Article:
Gears Of War is one of the staples of any Xbox 360 gamer’s diet. The chunky-footed heroes have been bumbling about on screen, shaky cam in tow, since the Xbox 360 still had its training wheels on.
The last Gears of War was, without spoiling things, pretty finite in its ending. So when Gears of War: Judgment was announced, many were surprised to see the series coming back, others viewed it as an add-on more than anything.
We've had a decent bit of playtime with the new GoW game and can tell you this much: an add-on it isn’t; Gears of War it definitely is. This means more guns, graphics and grunts to chew your way through.
Judgment is a prequel to the existing series of Gears games and follows the story of Baird and Cole as they recount their antics while under trial in a military court. Baird is in trouble at the start of the game and has been put under court martial. It starts with his explaining to a judge exactly what went on and why he has ended up in court.
So, in a sort of twist on the classic starting at the beginning idea, you play through Cole and Baird’s memories. Cole and Baird are also joined by a pair of new faces in the form of Sofia Hendricks and Garron Paduk to form the Coalition of Gears
Together they are working to save Sera from the Locust. There's a Halo: Reach-type nostalgia to the start of the campaign which we definitely enjoyed, but the absence of Marcus and his ever enjoyable do-rag was a noticeable upset. Still, plenty of playing through and we can see Baird and Cole being just as engaging.
The level we played comes right at the start of the game and sees Kilo squad fighting its way through city streets while destroying plenty of Locusts. We really didn’t get enough time with the single player to pass any proper judgement on it. From what we saw, if you like Gears games, you will like this. The formula of duck-and-shoot feels as tight as ever and the environments and look and feel of the game are also spot on.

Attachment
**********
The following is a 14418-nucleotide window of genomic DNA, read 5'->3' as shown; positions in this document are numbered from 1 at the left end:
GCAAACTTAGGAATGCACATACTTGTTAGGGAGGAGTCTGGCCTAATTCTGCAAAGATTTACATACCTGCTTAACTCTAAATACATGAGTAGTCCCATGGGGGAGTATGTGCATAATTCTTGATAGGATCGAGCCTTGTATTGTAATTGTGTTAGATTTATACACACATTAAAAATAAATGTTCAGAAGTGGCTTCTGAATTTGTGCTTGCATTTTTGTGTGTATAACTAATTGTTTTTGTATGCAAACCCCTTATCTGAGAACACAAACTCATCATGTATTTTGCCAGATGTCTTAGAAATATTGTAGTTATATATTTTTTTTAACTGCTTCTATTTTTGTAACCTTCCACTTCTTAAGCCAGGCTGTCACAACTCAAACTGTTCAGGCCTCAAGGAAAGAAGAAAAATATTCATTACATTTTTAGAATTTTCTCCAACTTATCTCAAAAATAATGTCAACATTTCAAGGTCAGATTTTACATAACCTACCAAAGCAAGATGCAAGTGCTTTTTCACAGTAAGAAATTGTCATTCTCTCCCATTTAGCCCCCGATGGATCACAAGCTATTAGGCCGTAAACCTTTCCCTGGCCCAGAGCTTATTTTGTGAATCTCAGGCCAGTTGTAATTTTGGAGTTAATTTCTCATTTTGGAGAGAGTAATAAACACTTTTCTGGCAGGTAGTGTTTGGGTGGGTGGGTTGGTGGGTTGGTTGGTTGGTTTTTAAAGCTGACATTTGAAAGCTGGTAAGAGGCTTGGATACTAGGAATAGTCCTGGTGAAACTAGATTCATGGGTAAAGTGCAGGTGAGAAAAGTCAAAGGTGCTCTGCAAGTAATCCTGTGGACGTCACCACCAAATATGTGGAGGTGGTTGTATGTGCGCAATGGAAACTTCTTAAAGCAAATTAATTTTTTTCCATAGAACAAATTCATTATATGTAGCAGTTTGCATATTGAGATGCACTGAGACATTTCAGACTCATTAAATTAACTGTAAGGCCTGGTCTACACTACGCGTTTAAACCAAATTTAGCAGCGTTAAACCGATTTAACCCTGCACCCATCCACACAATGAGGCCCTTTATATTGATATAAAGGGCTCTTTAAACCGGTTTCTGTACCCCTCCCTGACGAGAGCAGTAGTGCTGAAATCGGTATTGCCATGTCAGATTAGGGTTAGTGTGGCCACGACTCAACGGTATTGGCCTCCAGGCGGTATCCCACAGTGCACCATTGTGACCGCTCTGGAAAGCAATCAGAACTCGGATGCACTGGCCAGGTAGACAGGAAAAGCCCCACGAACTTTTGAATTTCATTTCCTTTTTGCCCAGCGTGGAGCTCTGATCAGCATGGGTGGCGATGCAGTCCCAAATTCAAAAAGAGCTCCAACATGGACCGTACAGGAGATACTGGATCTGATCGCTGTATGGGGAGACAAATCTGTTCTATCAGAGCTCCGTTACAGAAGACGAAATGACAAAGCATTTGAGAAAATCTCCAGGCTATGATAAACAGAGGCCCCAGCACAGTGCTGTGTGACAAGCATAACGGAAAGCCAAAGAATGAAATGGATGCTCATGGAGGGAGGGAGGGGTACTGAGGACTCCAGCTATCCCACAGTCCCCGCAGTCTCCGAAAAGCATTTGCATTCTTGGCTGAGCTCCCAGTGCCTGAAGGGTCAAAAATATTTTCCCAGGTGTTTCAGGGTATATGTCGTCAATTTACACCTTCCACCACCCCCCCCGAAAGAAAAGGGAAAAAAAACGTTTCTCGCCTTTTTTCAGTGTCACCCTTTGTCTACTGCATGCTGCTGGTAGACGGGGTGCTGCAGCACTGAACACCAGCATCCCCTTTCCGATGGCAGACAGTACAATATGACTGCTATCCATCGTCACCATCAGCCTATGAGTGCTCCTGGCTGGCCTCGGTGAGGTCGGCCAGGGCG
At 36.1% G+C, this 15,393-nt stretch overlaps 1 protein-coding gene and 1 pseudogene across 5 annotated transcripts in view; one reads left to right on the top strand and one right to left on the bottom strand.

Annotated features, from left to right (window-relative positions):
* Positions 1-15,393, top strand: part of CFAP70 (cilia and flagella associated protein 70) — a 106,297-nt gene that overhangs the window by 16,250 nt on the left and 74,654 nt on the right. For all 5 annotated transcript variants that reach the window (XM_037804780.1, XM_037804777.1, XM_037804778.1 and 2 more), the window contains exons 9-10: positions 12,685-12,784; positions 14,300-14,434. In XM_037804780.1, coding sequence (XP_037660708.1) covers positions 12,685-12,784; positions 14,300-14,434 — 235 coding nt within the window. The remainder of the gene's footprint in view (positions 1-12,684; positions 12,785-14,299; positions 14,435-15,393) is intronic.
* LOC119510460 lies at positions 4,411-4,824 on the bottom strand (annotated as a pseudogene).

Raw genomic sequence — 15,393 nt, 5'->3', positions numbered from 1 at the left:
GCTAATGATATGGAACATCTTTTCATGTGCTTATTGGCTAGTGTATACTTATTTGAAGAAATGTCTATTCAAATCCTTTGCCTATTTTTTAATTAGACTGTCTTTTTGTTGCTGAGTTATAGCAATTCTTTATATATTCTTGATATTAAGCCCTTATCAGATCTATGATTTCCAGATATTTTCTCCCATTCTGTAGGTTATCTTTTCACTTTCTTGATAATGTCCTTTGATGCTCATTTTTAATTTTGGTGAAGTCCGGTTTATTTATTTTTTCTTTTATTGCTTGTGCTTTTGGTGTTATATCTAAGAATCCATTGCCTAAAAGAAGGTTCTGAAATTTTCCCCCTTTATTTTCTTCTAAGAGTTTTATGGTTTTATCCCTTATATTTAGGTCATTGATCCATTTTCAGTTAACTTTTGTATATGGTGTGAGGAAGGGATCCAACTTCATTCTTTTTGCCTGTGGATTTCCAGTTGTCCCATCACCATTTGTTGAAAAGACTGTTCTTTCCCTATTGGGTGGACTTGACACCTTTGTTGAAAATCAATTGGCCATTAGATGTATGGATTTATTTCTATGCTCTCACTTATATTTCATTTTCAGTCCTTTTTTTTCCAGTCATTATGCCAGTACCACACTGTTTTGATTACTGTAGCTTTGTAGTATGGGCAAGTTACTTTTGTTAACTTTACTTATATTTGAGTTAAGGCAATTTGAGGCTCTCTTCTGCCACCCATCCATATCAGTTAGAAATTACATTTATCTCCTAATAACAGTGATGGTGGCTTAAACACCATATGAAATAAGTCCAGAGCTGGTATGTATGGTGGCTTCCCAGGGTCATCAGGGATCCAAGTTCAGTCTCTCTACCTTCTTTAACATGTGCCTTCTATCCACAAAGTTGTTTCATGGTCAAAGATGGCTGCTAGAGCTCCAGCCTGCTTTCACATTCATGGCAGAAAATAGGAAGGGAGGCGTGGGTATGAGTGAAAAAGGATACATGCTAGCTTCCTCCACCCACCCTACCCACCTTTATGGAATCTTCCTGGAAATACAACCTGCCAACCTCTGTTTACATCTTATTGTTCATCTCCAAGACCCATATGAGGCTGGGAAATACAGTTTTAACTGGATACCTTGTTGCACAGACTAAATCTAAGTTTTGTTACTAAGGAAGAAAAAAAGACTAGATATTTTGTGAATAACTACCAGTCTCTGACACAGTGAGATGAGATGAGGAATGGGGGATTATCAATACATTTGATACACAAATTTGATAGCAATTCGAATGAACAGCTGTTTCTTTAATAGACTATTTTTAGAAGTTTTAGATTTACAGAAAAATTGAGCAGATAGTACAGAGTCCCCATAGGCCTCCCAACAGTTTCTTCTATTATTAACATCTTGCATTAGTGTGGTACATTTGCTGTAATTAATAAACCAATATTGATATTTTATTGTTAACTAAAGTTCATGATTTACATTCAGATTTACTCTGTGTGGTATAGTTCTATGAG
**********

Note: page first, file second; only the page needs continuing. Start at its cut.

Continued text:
But we don’t want to ruin too much about the goings-on in our single-player demo session, simply because Gears fans deserve to find out for themselves. What we will say is that the new Mission Declassification sections are particularly fun.
They work a bit like off-the record memories, where Baird and Cole really did some damage to the Locust. Like a rampage moment in Grand Theft Auto, they involve destroying as many bad guys as possible within a time limit and result in an increased number of achievements at the end of each section.
Aside from the Declassified elements, the actual gameplay has been given a tweak. Now enemies spawn in random locations, with enemy types also being random. The idea is that each battle is different, although given that we could play through a level only once, we haven’t yet been able to test this. The game did seem a lot easier, however, helped in part by the rejigged controls, where Y switches weapons and L1 throws grenades.
Combat moved quicker as well and there seemed to be a lot more enemies getting piled on to the screen. There are also sections in levels which are similar to Horde mode in multiplayer, requiring you to set-up base positions while you defend certain areas. Single-player can of course be played along with three friends, as has always been the case for Gears.
Now on to multiplayer, which is what draws most people to these games. We spent a lot of time playing a new mode called OverRun, which we really enjoyed. It combines elements of Horde mode, with base defence and a bit of class-based Team Fortress-style gameplay.
The idea is that two teams battle it out either to attack or defend a generator. Those defending, the Coalition, have four classes: an engineer, medic, soldier and sniper. The engineer can repair defences and build turrets, medic has a healing gas grenade, soldier has a Boomer (which felt a touch unbalanced to us, although weapons load-outs aren’t final) and the sniper can climb up to high vantage points.
Attacking is the Locust army, which has the same enemy types as in Horde mode online. You can pick from Tickers to Cerapedes and so on. The more kills you get, the more big and bad guys you have to choose from.
Balancing was still a touch off, as this was an early build, but the idea is definitely there. It was the first time in a good while that we felt teamwork in a Gears multiplayer match was the only way to win. Definitely enjoyable.
Free-for-all, which is all about one-versus-one action, as well as a new mode called Survival are also being included at launch. Unfortunately, we are yet to test these, but will update the moment we have more information on them.
In the meantime, get yourselves ready for Gears of War: Judgment, it looks to be a worthy addition to the series and nice take on the story and world of Gears. Who knows, Marcus might even make an appearance.
Gears of War: Judgment launches on 22 March in the UK, 19 March in the US.